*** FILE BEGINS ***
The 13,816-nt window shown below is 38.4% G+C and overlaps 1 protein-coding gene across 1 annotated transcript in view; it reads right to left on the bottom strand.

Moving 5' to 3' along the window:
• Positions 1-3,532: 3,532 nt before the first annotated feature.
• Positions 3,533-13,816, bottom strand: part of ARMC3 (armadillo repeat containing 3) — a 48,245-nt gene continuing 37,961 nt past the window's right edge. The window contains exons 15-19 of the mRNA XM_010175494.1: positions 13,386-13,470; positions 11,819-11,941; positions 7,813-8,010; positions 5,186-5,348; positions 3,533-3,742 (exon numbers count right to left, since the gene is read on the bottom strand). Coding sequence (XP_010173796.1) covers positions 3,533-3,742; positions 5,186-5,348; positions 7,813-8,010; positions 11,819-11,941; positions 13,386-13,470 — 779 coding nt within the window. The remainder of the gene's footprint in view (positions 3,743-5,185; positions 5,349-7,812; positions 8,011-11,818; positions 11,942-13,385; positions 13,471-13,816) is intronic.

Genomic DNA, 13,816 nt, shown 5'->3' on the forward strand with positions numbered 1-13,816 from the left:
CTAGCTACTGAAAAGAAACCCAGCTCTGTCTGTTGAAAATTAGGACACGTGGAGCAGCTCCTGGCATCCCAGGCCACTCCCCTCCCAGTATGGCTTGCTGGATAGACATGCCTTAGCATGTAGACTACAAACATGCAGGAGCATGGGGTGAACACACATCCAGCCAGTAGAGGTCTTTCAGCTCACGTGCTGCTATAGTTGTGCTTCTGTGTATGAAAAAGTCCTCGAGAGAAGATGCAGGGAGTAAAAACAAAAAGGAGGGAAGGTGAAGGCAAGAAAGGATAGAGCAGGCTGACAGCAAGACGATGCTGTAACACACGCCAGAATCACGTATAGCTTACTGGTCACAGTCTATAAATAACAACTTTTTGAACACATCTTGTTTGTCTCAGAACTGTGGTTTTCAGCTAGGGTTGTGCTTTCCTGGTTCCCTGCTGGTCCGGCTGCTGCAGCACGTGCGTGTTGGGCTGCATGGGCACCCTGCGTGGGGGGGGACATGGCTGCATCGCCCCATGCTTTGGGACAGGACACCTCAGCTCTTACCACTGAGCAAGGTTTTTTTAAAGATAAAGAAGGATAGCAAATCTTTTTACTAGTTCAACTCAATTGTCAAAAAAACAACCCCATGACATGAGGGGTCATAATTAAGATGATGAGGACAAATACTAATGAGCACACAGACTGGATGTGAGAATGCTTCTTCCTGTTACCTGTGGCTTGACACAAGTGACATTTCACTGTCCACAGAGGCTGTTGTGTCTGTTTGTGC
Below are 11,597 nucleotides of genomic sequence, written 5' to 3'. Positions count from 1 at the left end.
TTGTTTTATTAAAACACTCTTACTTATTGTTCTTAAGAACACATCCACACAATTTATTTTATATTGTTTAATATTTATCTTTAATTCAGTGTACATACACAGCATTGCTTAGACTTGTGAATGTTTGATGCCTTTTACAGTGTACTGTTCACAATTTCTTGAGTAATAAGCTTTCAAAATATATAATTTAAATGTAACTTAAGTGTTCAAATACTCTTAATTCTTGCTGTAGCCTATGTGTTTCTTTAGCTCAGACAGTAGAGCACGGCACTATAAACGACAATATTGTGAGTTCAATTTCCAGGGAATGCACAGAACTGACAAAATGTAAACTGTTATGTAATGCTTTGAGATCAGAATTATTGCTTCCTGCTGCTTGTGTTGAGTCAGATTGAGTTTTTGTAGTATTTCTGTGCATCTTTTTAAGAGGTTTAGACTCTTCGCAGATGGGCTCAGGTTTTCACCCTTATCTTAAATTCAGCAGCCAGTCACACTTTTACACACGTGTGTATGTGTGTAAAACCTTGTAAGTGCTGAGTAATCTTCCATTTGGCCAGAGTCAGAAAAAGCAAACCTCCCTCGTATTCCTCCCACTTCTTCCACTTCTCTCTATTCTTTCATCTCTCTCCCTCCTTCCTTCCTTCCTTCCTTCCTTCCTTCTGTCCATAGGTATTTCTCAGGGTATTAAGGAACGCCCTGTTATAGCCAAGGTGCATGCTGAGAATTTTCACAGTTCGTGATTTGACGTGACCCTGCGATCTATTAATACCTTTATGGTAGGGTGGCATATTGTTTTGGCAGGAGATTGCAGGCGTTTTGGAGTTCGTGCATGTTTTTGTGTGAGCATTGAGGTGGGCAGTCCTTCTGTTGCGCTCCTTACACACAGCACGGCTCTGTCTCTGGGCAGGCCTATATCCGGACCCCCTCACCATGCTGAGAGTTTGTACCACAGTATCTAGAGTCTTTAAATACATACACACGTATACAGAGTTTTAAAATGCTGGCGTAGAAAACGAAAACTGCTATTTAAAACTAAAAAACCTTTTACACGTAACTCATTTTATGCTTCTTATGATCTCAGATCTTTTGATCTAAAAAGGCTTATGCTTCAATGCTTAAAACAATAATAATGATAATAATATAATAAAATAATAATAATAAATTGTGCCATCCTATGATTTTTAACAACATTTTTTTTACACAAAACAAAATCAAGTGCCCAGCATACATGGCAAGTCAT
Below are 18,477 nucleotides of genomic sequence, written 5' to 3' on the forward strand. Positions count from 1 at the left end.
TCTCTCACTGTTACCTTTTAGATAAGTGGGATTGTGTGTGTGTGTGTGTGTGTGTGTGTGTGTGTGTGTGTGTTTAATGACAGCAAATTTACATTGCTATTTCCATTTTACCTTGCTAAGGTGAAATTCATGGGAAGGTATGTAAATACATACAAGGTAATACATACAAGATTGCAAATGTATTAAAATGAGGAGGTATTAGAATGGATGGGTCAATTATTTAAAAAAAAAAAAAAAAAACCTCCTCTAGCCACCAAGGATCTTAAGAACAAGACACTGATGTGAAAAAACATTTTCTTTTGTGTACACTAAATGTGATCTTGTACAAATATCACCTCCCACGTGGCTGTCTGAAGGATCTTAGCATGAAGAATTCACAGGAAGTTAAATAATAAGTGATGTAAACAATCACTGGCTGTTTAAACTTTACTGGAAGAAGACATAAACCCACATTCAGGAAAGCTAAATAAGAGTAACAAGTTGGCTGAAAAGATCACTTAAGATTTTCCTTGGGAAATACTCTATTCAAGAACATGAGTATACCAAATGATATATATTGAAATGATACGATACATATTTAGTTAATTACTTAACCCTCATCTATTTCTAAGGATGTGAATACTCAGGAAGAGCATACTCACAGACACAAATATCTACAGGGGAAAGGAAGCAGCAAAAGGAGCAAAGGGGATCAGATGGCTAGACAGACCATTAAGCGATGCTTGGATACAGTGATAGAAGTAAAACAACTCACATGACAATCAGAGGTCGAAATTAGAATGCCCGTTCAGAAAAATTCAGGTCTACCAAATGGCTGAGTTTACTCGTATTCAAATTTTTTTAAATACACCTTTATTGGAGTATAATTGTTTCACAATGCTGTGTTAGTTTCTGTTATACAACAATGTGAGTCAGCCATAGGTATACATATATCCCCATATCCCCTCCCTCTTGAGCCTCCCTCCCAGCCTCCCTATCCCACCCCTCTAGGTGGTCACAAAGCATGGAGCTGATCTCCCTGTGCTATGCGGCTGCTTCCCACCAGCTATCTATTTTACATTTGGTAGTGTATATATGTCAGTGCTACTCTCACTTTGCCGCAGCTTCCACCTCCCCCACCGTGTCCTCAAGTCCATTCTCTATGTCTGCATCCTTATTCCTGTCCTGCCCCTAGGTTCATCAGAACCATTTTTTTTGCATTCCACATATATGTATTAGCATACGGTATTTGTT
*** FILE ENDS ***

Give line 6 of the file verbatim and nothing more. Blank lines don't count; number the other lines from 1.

CTAGCTACTGAAAAGAAACCCAGCTCTGTCTGTTGAAAATTAGGACACGTGGAGCAGCTCCTGGCATCCCAGGCCACTCCCCTCCCAGTATGGCTTGCTGGATAGACATGCCTTAGCATGTAGACTACAAACATGCAGGAGCATGGGGTGAACACACATCCAGCCAGTAGAGGTCTTTCAGCTCACGTGCTGCTATAGTTGTGCTTCTGTGTATGAAAAAGTCCTCGAGAGAAGATGCAGGGAGTAAAAACAAAAAGGAGGGAAGGTGAAGGCAAGAAAGGATAGAGCAGGCTGACAGCAAGACGATGCTGTAACACACGCCAGAATCACGTATAGCTTACTGGTCACAGTCTATAAATAACAACTTTTTGAACACATCTTGTTTGTCTCAGAACTGTGGTTTTCAGCTAGGGTTGTGCTTTCCTGGTTCCCTGCTGGTCCGGCTGCTGCAGCACGTGCGTGTTGGGCTGCATGGGCACCCTGCGTGGGGGGGGACATGGCTGCATCGCCCCATGCTTTGGGACAGGACACCTCAGCTCTTACCACTGAGCAAGGTTTTTTTAAAGATAAAGAAGGATAGCAAATCTTTTTACTAGTTCAACTCAATTGTCAAAAAAACAACCCCATGACATGAGGGGTCATAATTAAGATGATGAGGACAAATACTAATGAGCACACAGACTGGATGTGAGAATGCTTCTTCCTGTTACCTGTGGCTTGACACAAGTGACATTTCACTGTCCACAGAGGCTGTTGTGTCTGTTTGTGC